Maximum series fuse rating: The current reading at which the fuse will open and cause the circuit to break to protect the solar panel from damaging.
Maximum System Voltage (VDC): The maximum voltage that can be generated by linking more solar panels in a series to form a solar array.
Micro inverter: A device that converts direct current (DC) from a single panel to alternating current (AC). When used, each panel will have an individual microinverter.
Minimum input voltage (Vdcmin): Minimum input voltage for the inverter to energize the utility grid, independent of its mode of operation.
Minimum MPP voltage (Vmppmin): Minimum voltage at which the inverter can deliver its rated power.
Mismatch losses are caused by the interconnection of solar cells or modules which do not have identical properties or which experience different conditions from one another.
Mounting rails enable the solar panels to be attached to the roof and subsequently support them in place.
Multi-String inverter: An inverter which, to a large extent, combines the advantages of several string inverters (separate MPP control of individual strings) and a central inverter (low output-related costs).
Net Meter: This is the piece of equipment the utility installs for you in conjunction with your solar installation.
Unlike traditional utility meters, a net meter counts up and down. It displays the “net usage” – the difference between how much solar electricity you generated at your property, and how much electricity you took from the utility grid.
Noise emission or Sound emission is the noise that occurs at a sound source. Sound emission is caused by mechanical vibrations (e.g. rotating machine tools, saws) or by flow processes in equipment (e.g. compressed air) and is emitted by these sound sources.
Nominal Operating Cell Temperature (NOCT) is defined as the temperature reached by open circuited cells in a module under the conditions as listed below: Irradiance on cell surface = 800 W/m2, Air Temperature = 20°C and Wind speed = 1 m/s.
NOCT is used to estimate the nominal operating temperature of a module in its working environment.
Off-grid PV system (Stand-alone PV system): A Solar system that is not connected to the utility grid and is used particularly in remote regions where connection to the public power grid is not possible. In general, they will require batteries or other storage devices.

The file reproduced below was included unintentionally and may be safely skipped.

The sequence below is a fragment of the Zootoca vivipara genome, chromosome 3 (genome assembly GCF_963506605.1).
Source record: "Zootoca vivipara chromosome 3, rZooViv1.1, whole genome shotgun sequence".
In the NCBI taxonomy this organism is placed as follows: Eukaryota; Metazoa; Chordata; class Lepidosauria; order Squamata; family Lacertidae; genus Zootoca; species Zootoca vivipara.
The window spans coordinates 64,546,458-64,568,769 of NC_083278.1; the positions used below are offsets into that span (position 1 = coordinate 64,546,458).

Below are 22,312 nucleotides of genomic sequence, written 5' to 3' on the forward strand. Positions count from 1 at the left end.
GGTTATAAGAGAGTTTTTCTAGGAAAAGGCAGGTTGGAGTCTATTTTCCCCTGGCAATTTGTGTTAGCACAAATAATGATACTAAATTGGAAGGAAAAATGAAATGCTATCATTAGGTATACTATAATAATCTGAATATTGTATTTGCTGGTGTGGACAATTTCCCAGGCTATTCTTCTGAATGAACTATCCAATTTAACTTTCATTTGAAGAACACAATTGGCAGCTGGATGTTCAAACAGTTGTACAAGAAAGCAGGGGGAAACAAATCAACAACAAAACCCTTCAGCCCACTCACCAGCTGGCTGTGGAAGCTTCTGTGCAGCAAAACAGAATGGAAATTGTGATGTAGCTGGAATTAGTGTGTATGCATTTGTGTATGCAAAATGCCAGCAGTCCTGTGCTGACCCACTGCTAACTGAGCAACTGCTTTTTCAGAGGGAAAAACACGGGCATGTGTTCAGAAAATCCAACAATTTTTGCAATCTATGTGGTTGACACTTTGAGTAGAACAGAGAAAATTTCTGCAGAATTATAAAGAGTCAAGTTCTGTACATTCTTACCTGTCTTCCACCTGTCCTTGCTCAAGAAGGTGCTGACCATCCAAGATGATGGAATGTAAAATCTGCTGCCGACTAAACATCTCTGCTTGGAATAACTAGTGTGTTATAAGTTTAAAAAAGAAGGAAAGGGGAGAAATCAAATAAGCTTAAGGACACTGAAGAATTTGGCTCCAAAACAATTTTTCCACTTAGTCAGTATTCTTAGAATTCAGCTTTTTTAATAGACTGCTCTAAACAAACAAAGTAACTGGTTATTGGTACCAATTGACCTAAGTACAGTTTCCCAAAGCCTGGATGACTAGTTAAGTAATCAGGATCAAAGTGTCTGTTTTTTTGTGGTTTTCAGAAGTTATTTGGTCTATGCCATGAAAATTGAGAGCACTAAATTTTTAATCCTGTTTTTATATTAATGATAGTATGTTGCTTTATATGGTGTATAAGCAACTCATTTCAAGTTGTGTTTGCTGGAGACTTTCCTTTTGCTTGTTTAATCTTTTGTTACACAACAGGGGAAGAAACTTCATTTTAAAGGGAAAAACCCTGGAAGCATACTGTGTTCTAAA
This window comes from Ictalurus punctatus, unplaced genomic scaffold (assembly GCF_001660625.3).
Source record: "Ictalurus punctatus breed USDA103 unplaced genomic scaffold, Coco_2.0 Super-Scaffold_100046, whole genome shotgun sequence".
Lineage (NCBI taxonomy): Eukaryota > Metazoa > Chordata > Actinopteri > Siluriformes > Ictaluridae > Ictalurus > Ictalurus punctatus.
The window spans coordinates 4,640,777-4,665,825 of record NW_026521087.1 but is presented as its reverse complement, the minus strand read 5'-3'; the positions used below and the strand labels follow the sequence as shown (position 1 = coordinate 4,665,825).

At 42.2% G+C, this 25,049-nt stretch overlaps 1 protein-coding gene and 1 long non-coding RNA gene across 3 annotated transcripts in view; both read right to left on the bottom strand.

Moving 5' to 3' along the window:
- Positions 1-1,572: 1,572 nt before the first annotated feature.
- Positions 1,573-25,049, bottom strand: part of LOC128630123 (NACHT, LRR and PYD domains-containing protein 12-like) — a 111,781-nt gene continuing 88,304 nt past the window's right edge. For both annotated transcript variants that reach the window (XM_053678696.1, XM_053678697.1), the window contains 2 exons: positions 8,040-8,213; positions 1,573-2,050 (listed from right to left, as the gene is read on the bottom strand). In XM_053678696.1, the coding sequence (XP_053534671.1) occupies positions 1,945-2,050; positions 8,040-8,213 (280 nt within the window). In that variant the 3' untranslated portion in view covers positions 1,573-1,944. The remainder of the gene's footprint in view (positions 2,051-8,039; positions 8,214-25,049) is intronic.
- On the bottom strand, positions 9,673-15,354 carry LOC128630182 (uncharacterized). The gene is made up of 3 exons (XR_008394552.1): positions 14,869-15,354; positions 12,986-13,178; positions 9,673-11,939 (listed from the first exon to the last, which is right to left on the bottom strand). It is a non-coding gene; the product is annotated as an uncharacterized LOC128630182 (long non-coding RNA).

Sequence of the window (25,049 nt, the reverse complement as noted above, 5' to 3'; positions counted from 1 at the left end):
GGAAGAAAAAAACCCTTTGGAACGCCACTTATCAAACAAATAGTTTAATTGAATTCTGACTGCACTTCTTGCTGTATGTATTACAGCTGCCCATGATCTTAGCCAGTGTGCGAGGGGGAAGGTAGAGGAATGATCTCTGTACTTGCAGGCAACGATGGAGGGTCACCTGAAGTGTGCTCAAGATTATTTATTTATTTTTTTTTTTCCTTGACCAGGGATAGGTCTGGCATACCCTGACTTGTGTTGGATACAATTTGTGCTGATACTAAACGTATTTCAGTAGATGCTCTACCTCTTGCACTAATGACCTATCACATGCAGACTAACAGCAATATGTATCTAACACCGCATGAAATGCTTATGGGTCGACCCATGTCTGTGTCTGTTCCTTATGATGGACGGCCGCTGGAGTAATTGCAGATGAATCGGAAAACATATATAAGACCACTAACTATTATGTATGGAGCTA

On-roof mounting: The solar modules are mounted on a construction that is itself mounted on the tiles of a given roof, rather than directly on its laths.
Open-circuit voltage (VOC): The maximum voltage produced by an illuminated photovoltaic cell, module, or array with no load connected.
This value will increase as the temperature of the PV material decreases.
Operating Point: The current and voltage that a photovoltaic module or array produces when connected to a load. The operating point is dependent on the load or the batteries connected to the output terminals of the array.
Optimization: The process of making a system as near to perfect or as effective as possible.
Orientation: A term used to describe the direction that a solar module faces. The two components of orientation are the tilt angle (the angle the panel makes from the horizontal) and the aspect angle (the direction the panel faces such as south or southwest).
Overcharging: Continued charging of the battery after it has reached 100% capacity, or charging at higher than recommended float charge voltage.
Batteries can quickly be ruined as a result of overcharging.
Overload/Overcurrent Protection: A control circuit designed to protect an inverter or similar device from loads exceeding its output capacity.
Overvoltage Protection: A circuit which either shuts down the power supply or crowbars the output in the event of an overvoltage condition.
Parabolic trough plant: As the name indicates, parabolic mirrors collect sunlight and focus it on a central absorber pipe.
The heat transfer medium, which flows within the pipe, exchanges the heat to the water. The steam that is generated helps in driving a turbine which eventually creates electricity.
Performance ratio (PR): The ratio of the actual yield to the target yield. The characteristic which allows photovoltaic systems at different locations to be compared with one another.
Powerful systems have a PR of 0.7 to 0.85.